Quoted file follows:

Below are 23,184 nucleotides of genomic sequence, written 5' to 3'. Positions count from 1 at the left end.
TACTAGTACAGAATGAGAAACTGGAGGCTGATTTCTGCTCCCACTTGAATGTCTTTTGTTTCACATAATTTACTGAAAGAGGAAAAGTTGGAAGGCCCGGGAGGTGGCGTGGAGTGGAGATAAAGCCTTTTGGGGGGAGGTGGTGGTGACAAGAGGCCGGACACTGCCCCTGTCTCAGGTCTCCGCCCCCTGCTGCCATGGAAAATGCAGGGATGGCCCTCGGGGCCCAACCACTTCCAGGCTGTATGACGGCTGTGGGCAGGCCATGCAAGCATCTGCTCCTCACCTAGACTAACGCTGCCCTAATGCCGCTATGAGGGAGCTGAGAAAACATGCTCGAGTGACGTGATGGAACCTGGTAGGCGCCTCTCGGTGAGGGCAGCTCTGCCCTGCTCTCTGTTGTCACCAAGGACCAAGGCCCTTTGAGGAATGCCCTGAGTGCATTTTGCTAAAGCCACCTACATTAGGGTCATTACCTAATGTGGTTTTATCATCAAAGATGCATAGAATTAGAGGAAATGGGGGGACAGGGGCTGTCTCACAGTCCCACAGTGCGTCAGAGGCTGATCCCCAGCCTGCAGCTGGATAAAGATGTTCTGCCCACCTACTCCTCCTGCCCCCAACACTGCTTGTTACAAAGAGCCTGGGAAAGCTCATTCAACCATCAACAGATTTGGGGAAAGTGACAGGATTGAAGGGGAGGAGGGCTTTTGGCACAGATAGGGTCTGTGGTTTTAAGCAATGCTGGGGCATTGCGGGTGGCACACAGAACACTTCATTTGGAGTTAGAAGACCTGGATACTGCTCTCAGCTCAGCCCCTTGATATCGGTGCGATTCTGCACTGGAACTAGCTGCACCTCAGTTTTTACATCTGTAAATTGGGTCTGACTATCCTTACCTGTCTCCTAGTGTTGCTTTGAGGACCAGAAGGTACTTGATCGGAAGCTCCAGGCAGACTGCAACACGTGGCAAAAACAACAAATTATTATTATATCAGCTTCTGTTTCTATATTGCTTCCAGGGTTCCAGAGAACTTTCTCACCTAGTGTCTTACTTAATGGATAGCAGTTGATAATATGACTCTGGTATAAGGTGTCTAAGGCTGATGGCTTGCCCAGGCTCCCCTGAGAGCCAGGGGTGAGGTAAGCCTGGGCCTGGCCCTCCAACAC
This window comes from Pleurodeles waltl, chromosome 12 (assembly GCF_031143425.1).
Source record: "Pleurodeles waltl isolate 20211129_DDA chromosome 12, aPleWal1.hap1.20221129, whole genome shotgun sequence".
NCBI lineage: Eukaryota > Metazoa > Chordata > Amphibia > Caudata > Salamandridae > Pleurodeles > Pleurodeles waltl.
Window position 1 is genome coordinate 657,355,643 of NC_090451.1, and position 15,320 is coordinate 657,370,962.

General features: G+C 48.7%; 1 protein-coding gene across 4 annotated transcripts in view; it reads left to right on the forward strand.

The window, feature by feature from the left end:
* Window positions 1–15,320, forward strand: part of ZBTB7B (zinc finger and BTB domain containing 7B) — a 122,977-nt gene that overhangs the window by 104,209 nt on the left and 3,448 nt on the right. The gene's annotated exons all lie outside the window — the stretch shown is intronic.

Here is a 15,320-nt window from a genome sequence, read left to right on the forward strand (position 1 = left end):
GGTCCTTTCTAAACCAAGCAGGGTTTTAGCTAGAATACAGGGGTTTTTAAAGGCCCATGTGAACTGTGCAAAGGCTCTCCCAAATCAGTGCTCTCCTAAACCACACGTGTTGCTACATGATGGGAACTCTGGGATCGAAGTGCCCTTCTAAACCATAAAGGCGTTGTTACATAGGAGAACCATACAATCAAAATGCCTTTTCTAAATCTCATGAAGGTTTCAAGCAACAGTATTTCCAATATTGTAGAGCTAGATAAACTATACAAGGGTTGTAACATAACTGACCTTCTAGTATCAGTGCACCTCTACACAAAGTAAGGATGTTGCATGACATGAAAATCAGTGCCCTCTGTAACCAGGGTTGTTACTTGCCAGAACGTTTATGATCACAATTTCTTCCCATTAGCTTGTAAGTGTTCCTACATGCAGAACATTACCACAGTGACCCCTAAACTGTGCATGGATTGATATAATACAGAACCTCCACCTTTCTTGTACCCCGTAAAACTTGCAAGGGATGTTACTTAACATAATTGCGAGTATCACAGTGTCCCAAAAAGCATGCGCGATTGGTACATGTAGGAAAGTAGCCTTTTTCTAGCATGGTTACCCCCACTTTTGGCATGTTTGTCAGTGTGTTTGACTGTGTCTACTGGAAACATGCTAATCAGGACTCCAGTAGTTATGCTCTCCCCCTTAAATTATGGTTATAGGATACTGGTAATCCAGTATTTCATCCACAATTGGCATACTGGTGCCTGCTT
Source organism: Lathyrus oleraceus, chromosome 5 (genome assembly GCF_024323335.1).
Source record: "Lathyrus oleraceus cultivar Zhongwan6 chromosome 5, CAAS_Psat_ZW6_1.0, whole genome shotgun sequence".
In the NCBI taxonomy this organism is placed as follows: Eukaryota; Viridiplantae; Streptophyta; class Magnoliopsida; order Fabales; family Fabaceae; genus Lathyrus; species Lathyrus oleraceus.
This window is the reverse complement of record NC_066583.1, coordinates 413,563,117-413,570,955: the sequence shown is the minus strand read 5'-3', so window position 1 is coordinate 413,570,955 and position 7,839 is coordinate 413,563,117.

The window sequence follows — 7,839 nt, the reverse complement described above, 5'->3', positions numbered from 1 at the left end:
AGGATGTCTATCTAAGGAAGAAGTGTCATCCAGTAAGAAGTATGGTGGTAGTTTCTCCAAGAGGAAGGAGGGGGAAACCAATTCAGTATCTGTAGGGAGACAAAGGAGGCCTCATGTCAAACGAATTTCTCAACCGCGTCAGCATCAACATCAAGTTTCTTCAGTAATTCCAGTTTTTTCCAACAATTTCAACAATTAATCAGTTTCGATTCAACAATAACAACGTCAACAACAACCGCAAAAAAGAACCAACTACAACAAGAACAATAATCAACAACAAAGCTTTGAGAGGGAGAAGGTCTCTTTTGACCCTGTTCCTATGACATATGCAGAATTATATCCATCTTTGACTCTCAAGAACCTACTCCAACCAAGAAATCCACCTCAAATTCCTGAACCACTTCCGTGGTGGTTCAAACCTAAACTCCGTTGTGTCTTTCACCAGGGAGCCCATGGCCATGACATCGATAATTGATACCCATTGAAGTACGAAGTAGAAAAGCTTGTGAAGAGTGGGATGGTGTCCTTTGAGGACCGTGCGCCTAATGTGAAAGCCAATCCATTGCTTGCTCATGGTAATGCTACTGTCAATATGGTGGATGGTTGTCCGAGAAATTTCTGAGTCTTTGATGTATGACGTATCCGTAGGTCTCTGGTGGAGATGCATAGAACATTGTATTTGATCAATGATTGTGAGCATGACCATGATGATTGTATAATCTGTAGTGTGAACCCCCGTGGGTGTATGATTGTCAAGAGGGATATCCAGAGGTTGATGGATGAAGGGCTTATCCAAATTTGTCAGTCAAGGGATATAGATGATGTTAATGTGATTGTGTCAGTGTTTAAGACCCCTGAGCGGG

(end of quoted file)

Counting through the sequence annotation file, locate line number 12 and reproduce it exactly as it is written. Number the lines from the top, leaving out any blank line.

Source organism: Lathyrus oleraceus, chromosome 5 (genome assembly GCF_024323335.1).